Apple Blocks Facebook Update That Calls App Store's 30 Percent Commission "Tax"
Apple has prevented Facebook from telling users on its social media mobile app that some of their in-app purchases or donations remain as an App Store tax.
The August update of the Facebook app includes a charitable feature for buying virtual tickets for online concerts and other paid streams hosted by artists, singers, or users. The social network thus decided to help content creators partially compensate for their reduced income due to the pandemic.
Facebook planned to negotiate with Apple that in this case, in the App Store, users will not be charged a 30 percent tax on the app store on such in-app purchases. But Apple denied Facebook this opportunity.
After that, the developers of the Facebook application decided to add an information line about this App Store commission when making a payment. When the new feature was announced, screenshots with this line in the updated application were shown by Facebook to its users.
But this version of the application did not suit the App Store moderators. They blocked this update. The reason for the refusal is an App Store rule that prevents developers from showing users "irrelevant" (irrelevant) information in the application. Facebook developers have removed this line in the current version of the updated app.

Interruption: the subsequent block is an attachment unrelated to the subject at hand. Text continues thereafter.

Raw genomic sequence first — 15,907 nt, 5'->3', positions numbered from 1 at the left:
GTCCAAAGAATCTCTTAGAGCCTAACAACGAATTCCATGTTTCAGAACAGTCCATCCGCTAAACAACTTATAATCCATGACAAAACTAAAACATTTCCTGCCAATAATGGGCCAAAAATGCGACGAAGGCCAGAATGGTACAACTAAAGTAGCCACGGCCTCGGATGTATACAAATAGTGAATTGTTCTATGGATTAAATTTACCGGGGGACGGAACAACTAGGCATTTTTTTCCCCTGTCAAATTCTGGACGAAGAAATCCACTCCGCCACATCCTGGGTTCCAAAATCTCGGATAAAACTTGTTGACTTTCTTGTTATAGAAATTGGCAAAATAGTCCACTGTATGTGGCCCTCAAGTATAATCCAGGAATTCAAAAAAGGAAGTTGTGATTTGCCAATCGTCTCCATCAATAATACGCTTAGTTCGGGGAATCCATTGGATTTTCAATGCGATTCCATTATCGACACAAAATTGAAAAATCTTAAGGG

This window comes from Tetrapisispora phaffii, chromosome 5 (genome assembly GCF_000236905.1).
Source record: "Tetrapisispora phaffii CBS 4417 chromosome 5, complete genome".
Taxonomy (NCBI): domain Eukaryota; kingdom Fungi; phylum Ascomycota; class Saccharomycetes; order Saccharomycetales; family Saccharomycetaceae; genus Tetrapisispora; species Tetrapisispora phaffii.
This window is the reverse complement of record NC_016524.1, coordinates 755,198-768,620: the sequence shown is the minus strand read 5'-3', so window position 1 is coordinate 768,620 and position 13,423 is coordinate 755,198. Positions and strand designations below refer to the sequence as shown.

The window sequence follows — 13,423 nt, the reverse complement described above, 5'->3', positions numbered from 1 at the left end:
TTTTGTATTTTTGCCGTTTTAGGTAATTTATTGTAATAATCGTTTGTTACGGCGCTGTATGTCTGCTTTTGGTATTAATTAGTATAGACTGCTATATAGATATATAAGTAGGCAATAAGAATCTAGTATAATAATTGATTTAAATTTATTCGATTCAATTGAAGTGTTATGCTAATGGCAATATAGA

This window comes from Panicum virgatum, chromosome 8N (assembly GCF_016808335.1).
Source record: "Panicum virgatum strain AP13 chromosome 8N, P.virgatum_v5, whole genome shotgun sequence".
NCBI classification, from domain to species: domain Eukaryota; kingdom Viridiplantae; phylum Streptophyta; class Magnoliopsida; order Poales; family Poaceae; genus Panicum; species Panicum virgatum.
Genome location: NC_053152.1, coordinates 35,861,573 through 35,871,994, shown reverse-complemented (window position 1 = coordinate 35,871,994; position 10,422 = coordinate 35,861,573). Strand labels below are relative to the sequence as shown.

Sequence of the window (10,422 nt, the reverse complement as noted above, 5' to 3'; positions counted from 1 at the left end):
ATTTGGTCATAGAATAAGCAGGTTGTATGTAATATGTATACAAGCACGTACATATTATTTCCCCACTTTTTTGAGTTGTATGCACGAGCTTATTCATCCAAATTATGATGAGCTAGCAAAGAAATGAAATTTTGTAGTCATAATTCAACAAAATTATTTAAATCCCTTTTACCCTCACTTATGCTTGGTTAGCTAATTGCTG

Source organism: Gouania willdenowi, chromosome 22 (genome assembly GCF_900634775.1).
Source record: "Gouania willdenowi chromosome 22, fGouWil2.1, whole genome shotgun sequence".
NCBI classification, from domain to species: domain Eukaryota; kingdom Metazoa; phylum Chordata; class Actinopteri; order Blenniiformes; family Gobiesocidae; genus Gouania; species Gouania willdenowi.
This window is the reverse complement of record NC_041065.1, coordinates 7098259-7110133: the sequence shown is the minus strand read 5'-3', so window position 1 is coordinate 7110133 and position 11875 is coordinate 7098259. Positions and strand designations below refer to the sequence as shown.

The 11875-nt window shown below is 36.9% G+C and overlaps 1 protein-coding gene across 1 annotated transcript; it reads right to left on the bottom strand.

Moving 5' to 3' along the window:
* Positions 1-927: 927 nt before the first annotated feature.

Earlier in mid-August, Apple removed the Fortnite app from the App Store due to an in-app listing policy violation after attempting to enable Fornite mobile to purchase in-game virtual currency (V-bucks) by direct payment. Apple clarified that the AppStore requires a company to receive a 30 percent commission on any in-app purchases made by the user. Epic Games' Action Supports Spotify, Tinder, Pavel Durov, and Facebook.
In early August of this year, Facebook criticized the rules of the App Store, as it was unable to release a full-fledged application therefor viewing Facebook Gaming game streams. As a result, iPhone and iPad users were left without mini-games built into this application.